Danube Swabian Community in Entre Rios, Brazil
Rosina T. Schmidt
Presented at the Danube Swabian 2013 Mt. Angel, Oregon ,Conference
Towards the end of WWII and up to 1950 -as we know- there was a forced expulsion of about 15 Million ethnic Germans, regardless of which ethnicity or citizenship, from various European states or territories that were under the Nazi government influence. Many managed to escape into the areas that would became post War Germany and post War Austria.
Both Germany and especially the little Austria were overflowing with refugees, but Austria was not able to support them. There was a big pressure in Austria for those refugees to be relocated.
A small but fortunate group of 500 Danube Swabian refugee families, exactly 2466 persons, were transported in 7 ships to the steppe of Entre Rios area in Brazil with the help of a Swiss charity “Schweizer Europahilfe” Swiss Aid), who donated 9 Million Swiss Francs, and by the invitation and help of the Brazilian government, as well as the Brazilian State of Parana.
The Brazilian government hoped that the Danube Swabians with their know-how would implement a large scale of wheat production to help with the Brazilian food shortage in those times. The Swiss Dominican nuns, who run the first schools and the hospital in the 5 towns that were eventually built, escorted them. The first settlers arrived in Brazil on 8th of June 1951.
Those 7 ships sailed as follows:
1. Transport on 22nd of May 1951 from Genua to Santos with the ship „Provence“, and arrived on the of. June 1951 with 222 people;
2. Transport on 31st of Aug. 1951 frim Le Havre with the ship „Lavoisier“, bringing 96 people;
3. Transport on 21st of Sep. 1951 from Genua with the ship „Provence“, arrvied in Entre Rios on 8th of Oktc 1951, with 531 people on board;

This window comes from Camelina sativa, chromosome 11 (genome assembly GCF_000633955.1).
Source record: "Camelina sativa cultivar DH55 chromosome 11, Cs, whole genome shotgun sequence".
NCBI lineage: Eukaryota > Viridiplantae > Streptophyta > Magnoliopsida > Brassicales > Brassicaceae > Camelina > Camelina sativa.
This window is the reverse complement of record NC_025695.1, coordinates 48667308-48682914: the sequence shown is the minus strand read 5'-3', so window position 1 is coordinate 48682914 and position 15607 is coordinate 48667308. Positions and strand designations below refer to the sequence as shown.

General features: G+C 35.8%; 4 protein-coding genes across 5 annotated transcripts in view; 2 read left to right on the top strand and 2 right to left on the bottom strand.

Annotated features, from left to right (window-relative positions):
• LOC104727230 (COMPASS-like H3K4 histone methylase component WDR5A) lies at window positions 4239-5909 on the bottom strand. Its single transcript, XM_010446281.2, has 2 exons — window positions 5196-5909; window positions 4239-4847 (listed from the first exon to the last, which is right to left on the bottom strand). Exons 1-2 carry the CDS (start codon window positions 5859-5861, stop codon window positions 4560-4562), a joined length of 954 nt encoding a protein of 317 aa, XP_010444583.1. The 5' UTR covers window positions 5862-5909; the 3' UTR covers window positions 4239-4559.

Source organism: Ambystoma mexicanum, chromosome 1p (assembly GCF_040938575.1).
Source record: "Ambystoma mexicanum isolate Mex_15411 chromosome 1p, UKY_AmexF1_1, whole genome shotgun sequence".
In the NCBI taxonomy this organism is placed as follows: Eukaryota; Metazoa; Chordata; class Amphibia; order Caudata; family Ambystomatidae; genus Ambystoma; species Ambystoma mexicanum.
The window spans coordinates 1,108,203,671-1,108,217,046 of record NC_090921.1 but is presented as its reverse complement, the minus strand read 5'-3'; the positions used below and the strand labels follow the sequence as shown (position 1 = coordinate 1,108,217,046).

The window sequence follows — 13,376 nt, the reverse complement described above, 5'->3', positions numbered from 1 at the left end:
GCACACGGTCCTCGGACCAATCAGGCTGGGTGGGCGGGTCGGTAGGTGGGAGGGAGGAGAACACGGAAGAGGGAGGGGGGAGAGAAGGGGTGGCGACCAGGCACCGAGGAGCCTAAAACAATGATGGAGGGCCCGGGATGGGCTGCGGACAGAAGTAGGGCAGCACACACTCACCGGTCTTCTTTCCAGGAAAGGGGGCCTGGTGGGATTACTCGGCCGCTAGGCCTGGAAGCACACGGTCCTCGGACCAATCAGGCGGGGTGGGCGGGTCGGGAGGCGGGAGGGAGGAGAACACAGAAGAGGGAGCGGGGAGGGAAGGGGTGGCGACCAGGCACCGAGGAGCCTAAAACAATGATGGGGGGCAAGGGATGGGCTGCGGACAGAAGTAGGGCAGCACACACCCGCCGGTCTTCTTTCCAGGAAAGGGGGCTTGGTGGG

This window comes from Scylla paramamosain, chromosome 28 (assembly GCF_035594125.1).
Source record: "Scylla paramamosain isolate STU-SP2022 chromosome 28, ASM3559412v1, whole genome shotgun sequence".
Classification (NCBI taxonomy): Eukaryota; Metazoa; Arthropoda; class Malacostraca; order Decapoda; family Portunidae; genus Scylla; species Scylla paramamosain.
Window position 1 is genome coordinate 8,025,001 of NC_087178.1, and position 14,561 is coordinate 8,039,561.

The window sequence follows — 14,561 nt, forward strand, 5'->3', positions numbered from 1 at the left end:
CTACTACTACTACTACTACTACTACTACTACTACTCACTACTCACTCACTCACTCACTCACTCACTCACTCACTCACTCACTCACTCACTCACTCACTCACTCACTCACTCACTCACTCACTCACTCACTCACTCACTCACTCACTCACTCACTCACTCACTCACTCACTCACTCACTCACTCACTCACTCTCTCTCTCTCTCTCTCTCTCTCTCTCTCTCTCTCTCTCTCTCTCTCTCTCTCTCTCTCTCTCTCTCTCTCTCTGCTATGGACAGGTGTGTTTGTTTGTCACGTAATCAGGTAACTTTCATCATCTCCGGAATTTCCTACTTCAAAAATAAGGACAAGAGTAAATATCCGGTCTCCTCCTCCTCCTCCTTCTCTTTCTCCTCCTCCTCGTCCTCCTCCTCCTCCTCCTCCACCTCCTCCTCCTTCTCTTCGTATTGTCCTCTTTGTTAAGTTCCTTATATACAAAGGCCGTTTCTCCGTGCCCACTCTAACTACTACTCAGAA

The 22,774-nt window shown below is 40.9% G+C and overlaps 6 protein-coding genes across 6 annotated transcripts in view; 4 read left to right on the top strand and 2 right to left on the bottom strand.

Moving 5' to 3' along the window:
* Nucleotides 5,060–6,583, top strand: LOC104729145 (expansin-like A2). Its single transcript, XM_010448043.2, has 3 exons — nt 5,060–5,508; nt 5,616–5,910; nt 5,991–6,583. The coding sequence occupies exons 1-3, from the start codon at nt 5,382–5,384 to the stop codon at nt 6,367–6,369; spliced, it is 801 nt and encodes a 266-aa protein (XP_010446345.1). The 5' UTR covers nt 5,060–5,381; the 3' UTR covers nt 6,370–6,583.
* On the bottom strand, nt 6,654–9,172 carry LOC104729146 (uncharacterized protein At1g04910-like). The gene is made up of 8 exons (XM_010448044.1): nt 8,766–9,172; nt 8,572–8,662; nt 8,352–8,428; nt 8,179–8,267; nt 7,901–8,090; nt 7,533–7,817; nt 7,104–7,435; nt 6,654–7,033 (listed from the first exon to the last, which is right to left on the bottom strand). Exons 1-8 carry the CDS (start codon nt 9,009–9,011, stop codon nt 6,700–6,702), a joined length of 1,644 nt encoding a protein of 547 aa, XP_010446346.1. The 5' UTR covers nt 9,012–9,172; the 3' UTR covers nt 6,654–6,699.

4. Transport on 9th of Nov. 1951 from Genua with the ship „Provence“, ariving in Brasilien: on the 23rd of Nov. 1951, with 500 people on board;
5. Transport on 28th of Dec. 1951 from Genua with the ship „Provence“, arriving in Santos on 11th of Jan. 1952, arriving in Entre Rios on 15. Jan. 1952, with 462 people;
6. Transport on 12th of Jan. 1952 from Genua with the ship „Conte Biancomano“ with 233 people on board;
7. Transport on 15th of Feb. 1952 from Genua with the ship „Provence“ with 413 people on board;
Further 3 transports:
– Schip „Castel-Verde“ from Neapel, arrival in Santos on 18. Okt. 1953, with 26 people;
– Schip „Provence“ from Neapel, arrival in Santos 24. Aug. 1954, with 23 people;
– Schip „Lavosier“ from Hamburg, arrival in Santos end of Nov. 1954, with 4 people on board, as per Pater Wendelin Gruber’s data.
What was so unique with those settlements was that those 500 families requested and received the permission from the Brazilian government to keep their language and practice their Danube Swabian culture and ways. They do so to this very day.
One of those 500 families was the Family Lickel of Hrastovac, Slavonia, the very village where my grandfather Schmidt was born. The family consisted of old grandmother, parents and 5 children.
The area was not prepared for cultivation. They had to start from scratch, just like their ancestors did who arrived in former Danube Swabian areas 3 centuries earlier.
The five villages that were eventually established, Vitoria, Jordaozinho, Cachoeira, Socorro, Samambaia were built on the same Habsburg plan as all the villages in Banat, Slavonia, Baranya and Syrmia that were built centuries before: wide and straight streets, large homesteads with spaces for a large garden, orchard and vineyard, spaces for barns and other necessary buildings.
In the schools the instruction is in Portuguese, the language of Brazil. German is taught as well.
In the beginning the 24,226 acres steppe was collectively cultivated and in 1953 it was divided into 323 farms of about 75 acres each, which were divided by drawing lots, with additional 8 acres for each son and 4 acres for each daughter. A house of either 72 or 42 square meters, depending on family size was built with collective help. The loan for house and land had to be repaid in 10 years.